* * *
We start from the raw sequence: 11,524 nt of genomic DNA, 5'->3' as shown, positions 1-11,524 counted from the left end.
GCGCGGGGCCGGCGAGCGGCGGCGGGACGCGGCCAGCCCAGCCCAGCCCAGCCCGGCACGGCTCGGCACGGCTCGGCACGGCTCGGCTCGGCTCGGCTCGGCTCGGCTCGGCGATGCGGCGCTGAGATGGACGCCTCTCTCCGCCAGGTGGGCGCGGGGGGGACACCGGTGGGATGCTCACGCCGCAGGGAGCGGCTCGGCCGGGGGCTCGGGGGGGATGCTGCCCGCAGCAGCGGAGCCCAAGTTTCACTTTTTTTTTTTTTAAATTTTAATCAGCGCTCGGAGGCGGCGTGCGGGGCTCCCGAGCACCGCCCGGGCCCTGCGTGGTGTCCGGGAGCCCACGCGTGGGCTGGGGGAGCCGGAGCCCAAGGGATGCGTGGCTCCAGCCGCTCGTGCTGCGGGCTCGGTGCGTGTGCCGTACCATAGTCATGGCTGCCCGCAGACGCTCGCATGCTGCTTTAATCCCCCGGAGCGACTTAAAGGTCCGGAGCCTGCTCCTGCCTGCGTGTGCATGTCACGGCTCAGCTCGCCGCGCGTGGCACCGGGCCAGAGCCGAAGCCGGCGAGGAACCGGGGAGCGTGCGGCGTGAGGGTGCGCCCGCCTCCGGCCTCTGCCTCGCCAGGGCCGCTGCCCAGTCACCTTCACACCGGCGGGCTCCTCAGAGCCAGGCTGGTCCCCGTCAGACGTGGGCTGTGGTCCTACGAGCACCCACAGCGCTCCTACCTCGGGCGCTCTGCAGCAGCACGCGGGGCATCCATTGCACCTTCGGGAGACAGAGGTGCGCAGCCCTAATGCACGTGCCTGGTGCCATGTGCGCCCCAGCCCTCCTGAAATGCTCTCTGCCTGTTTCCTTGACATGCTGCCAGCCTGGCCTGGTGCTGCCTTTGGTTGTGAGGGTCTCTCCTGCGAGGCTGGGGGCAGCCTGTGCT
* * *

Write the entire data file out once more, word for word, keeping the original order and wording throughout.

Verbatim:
We start from the raw sequence: 11,524 nt of genomic DNA, 5'->3' as shown, positions 1-11,524 counted from the left end.
GCGCGGGGCCGGCGAGCGGCGGCGGGACGCGGCCAGCCCAGCCCAGCCCAGCCCGGCACGGCTCGGCACGGCTCGGCACGGCTCGGCTCGGCTCGGCTCGGCTCGGCTCGGCGATGCGGCGCTGAGATGGACGCCTCTCTCCGCCAGGTGGGCGCGGGGGGGACACCGGTGGGATGCTCACGCCGCAGGGAGCGGCTCGGCCGGGGGCTCGGGGGGGATGCTGCCCGCAGCAGCGGAGCCCAAGTTTCACTTTTTTTTTTTTTAAATTTTAATCAGCGCTCGGAGGCGGCGTGCGGGGCTCCCGAGCACCGCCCGGGCCCTGCGTGGTGTCCGGGAGCCCACGCGTGGGCTGGGGGAGCCGGAGCCCAAGGGATGCGTGGCTCCAGCCGCTCGTGCTGCGGGCTCGGTGCGTGTGCCGTACCATAGTCATGGCTGCCCGCAGACGCTCGCATGCTGCTTTAATCCCCCGGAGCGACTTAAAGGTCCGGAGCCTGCTCCTGCCTGCGTGTGCATGTCACGGCTCAGCTCGCCGCGCGTGGCACCGGGCCAGAGCCGAAGCCGGCGAGGAACCGGGGAGCGTGCGGCGTGAGGGTGCGCCCGCCTCCGGCCTCTGCCTCGCCAGGGCCGCTGCCCAGTCACCTTCACACCGGCGGGCTCCTCAGAGCCAGGCTGGTCCCCGTCAGACGTGGGCTGTGGTCCTACGAGCACCCACAGCGCTCCTACCTCGGGCGCTCTGCAGCAGCACGCGGGGCATCCATTGCACCTTCGGGAGACAGAGGTGCGCAGCCCTAATGCACGTGCCTGGTGCCATGTGCGCCCCAGCCCTCCTGAAATGCTCTCTGCCTGTTTCCTTGACATGCTGCCAGCCTGGCCTGGTGCTGCCTTTGGTTGTGAGGGTCTCTCCTGCGAGGCTGGGGGCAGCCTGTGCT